By September, fall's bird migration is in full swing. We can find shorebirds and ducks…
The Pacific Northwest has enjoyed a superb summer. As October arrives, we still have trees full of leaves thanks to the heavy spring rains in the Willamette Valley. Fall colors in Oregon are not as famous as those of the northeast, but the stately backdrop of fir trees creates a contrast for the yellows and oranges of our deciduous canopy of ash, alder, oak, willow, and big-leaf maple. The understory of vine maple and poison oak adds colorful splashes of reds.
Fall’s transition into winter begins first in the higher elevations, where the dropping temperatures not only change leaf color, but also push mountain birds to the lower elevations. Some birds migrate south obviously, but others move into lower altitudes like ours. This is true of Belted Kingfisher, Varied Thrush, Northern Flicker, Pacific (Winter) Wren, the two kinglets and Harlequin Ducks (who return to coastal waters). We will also see the return of some of the northern-breeding birds, such as Golden-crowned Sparrow, Fox Sparrow, many ducks, shorebirds, and Bald Eagles who will remain in the Willamette Valley until next spring.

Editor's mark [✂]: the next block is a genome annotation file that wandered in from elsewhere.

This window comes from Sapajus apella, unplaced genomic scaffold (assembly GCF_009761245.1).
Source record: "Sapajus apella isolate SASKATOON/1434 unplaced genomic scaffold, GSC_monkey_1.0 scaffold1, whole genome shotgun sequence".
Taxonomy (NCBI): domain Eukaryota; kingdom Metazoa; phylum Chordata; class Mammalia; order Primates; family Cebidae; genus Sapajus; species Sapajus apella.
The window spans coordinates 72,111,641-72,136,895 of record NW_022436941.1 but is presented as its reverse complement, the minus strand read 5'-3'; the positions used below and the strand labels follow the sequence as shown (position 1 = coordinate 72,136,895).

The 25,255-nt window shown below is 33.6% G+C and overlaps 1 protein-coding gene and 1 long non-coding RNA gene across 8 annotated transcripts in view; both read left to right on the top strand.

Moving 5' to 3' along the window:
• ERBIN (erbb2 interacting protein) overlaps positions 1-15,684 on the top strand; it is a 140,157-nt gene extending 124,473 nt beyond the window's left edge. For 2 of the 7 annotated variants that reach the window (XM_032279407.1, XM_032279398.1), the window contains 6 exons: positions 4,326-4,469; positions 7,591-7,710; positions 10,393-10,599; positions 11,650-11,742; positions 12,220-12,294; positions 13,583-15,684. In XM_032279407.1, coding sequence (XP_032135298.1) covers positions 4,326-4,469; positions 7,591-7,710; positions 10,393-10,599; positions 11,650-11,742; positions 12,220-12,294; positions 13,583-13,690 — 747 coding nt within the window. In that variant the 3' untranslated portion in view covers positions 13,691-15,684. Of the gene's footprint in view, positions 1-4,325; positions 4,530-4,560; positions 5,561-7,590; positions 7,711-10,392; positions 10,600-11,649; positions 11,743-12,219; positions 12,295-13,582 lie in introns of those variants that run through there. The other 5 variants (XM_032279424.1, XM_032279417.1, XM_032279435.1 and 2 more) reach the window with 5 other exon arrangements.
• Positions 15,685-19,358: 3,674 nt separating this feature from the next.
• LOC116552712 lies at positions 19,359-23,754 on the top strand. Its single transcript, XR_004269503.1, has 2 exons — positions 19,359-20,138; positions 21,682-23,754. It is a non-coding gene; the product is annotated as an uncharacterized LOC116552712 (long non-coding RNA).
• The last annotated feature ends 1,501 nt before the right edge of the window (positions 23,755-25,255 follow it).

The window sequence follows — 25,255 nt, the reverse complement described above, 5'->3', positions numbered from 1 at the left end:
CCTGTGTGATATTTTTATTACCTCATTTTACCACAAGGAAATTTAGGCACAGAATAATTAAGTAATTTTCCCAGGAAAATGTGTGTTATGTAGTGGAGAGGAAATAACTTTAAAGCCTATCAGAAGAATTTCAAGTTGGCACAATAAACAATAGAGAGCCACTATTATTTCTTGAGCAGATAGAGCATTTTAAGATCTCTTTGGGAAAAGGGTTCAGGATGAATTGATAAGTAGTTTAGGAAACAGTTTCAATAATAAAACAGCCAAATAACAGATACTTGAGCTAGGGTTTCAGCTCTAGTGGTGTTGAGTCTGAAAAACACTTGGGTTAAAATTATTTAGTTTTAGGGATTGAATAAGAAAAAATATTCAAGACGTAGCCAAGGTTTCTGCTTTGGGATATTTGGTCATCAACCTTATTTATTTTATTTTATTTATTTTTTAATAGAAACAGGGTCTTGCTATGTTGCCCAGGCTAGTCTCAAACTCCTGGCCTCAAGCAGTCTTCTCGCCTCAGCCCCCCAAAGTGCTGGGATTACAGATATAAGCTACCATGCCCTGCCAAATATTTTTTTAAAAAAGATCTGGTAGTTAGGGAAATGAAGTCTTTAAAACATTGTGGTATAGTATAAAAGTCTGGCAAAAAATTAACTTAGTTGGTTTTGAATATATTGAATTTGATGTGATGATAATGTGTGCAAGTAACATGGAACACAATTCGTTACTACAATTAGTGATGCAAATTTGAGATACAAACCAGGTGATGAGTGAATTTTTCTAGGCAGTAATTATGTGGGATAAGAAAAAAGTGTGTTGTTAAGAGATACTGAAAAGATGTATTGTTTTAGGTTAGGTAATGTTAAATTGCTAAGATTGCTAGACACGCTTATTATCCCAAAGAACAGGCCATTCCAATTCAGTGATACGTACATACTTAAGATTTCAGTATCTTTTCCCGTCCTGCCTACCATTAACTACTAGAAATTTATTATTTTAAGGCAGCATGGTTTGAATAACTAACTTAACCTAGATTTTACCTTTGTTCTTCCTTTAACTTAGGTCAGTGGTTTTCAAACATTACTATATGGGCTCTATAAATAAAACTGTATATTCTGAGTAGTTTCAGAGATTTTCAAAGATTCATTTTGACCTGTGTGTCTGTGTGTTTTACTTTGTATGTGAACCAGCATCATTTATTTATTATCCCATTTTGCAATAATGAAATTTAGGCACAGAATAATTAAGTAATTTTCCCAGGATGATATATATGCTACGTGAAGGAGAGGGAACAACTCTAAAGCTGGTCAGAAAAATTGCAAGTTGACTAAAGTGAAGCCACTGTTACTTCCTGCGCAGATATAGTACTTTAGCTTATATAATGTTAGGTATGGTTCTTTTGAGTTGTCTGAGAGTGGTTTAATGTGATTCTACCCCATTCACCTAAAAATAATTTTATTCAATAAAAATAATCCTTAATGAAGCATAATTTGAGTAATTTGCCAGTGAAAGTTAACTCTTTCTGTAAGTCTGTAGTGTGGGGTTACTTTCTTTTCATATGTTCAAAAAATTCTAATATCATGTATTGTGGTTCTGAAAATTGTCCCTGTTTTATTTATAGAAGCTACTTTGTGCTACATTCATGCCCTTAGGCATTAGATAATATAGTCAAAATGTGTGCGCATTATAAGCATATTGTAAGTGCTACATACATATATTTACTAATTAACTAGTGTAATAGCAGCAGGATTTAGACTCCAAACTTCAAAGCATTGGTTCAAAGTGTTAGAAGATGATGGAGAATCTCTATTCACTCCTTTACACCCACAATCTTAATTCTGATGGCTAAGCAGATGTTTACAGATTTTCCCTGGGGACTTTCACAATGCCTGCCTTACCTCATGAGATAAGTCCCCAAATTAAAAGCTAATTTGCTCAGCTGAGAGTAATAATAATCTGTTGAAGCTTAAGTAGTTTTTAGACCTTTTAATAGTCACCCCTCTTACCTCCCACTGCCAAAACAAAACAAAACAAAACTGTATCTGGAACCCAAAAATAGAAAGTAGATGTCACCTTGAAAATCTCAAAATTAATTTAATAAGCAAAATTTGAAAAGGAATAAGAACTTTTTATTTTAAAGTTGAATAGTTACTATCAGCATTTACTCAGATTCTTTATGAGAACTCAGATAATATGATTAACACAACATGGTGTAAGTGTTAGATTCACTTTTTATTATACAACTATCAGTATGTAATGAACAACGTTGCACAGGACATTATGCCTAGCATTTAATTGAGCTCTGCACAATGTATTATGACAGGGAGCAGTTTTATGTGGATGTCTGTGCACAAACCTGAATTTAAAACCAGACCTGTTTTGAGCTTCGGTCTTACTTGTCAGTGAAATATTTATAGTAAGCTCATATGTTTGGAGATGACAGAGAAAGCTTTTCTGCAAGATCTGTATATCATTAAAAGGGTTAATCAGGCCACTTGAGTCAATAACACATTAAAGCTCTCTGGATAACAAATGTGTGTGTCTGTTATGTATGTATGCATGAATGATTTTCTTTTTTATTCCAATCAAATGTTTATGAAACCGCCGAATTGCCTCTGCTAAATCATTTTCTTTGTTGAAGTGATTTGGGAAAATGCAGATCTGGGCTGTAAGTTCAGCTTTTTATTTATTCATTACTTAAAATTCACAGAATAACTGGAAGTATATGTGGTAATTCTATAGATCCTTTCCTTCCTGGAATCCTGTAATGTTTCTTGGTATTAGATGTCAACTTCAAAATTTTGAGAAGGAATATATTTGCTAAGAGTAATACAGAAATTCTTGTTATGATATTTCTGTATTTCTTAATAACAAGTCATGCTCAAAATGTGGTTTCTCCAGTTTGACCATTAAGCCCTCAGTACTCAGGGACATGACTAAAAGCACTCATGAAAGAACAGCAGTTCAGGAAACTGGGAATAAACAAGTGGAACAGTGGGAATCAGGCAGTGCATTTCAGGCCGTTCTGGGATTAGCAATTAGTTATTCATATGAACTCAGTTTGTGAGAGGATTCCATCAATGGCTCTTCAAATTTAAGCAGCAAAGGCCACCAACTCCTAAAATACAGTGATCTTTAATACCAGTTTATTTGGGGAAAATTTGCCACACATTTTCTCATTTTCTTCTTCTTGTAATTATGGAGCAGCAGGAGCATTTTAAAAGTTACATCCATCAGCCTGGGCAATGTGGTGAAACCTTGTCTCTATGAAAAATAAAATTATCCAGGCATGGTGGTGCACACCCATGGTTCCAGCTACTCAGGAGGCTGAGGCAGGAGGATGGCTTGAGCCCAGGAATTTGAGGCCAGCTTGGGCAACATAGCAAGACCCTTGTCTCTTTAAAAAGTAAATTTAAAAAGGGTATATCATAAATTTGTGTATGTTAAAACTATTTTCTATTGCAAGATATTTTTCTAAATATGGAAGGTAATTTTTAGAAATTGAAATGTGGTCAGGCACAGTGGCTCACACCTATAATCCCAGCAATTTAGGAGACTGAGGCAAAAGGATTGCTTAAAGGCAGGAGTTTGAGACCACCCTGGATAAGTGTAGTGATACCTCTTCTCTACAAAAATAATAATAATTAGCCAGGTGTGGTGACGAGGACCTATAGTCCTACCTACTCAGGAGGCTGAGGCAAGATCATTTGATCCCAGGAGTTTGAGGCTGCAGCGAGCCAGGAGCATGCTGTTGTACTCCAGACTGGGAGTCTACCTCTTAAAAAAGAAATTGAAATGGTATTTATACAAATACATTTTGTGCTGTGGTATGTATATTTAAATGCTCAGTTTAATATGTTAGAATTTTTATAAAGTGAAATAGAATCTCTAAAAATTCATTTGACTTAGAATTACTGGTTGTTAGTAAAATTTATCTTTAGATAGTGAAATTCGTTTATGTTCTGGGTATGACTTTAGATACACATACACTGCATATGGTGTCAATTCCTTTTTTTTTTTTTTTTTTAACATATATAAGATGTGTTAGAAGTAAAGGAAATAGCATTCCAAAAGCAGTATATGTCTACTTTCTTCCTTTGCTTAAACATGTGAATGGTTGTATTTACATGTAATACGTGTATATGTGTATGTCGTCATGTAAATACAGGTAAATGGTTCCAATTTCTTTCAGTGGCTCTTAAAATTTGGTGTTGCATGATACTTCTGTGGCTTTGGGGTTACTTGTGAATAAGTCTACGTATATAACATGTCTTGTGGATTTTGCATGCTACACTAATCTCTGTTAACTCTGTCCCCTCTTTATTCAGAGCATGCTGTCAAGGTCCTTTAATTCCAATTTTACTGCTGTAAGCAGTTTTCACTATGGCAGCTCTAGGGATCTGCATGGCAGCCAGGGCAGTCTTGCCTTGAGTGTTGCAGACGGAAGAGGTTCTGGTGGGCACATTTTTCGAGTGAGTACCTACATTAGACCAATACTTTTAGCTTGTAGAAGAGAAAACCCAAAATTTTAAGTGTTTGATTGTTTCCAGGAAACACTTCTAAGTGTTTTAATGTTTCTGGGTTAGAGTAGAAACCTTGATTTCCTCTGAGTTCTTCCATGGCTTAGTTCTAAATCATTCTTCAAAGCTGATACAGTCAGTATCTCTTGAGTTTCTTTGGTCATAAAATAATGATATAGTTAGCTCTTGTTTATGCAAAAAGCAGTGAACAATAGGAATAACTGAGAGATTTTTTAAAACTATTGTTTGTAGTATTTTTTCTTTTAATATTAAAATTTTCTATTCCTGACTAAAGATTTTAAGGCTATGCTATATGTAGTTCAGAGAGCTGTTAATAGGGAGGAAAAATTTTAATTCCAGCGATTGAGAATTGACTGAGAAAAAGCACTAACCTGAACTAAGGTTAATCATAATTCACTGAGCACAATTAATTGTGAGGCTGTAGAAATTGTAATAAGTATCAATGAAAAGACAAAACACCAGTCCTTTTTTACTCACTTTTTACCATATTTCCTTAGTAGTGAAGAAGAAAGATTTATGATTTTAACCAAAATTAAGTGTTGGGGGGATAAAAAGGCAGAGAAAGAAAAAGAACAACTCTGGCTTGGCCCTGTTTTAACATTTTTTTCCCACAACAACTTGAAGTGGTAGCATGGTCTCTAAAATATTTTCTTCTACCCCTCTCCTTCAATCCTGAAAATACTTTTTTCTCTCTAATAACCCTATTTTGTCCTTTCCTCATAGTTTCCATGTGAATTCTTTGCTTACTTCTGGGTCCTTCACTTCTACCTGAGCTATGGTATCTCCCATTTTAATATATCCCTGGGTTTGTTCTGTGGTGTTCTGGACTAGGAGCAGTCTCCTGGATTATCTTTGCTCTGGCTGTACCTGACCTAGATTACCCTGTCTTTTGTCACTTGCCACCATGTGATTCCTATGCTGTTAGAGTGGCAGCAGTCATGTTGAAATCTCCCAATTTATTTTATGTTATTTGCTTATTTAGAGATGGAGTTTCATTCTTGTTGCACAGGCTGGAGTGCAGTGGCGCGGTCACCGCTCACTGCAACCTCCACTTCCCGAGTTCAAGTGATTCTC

Hearing the honking approach of a big flock of geese defines fall for me. We can also look to the skies to watch for the southward migrating Sandhill Cranes and Canada Geese. If I am lucky enough to also hear Sandhill Cranes high overhead, I always stop to watch and listen to these majestic birds, so big yet so graceful and beautiful. Pausing to appreciate such passing moments of a flock overhead or of a hillside of colorful leaves gives me both pleasure and peace of mind, a rare experience these days.